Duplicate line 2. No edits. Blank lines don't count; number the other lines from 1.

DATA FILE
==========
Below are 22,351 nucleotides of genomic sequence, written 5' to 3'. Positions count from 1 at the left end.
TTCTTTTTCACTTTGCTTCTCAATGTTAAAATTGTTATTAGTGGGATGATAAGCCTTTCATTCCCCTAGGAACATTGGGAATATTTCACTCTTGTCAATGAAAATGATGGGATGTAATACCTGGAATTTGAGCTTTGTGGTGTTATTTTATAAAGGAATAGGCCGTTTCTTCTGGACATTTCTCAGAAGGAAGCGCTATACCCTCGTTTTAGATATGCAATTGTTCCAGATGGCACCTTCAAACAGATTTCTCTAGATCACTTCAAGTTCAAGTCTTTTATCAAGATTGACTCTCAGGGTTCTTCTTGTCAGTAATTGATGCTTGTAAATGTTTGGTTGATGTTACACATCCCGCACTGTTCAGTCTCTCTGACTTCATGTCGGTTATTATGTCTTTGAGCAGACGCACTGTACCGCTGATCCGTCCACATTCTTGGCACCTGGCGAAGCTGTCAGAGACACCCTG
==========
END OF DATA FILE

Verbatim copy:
TTCTTTTTCACTTTGCTTCTCAATGTTAAAATTGTTATTAGTGGGATGATAAGCCTTTCATTCCCCTAGGAACATTGGGAATATTTCACTCTTGTCAATGAAAATGATGGGATGTAATACCTGGAATTTGAGCTTTGTGGTGTTATTTTATAAAGGAATAGGCCGTTTCTTCTGGACATTTCTCAGAAGGAAGCGCTATACCCTCGTTTTAGATATGCAATTGTTCCAGATGGCACCTTCAAACAGATTTCTCTAGATCACTTCAAGTTCAAGTCTTTTATCAAGATTGACTCTCAGGGTTCTTCTTGTCAGTAATTGATGCTTGTAAATGTTTGGTTGATGTTACACATCCCGCACTGTTCAGTCTCTCTGACTTCATGTCGGTTATTATGTCTTTGAGCAGACGCACTGTACCGCTGATCCGTCCACATTCTTGGCACCTGGCGAAGCTGTCAGAGACACCCTG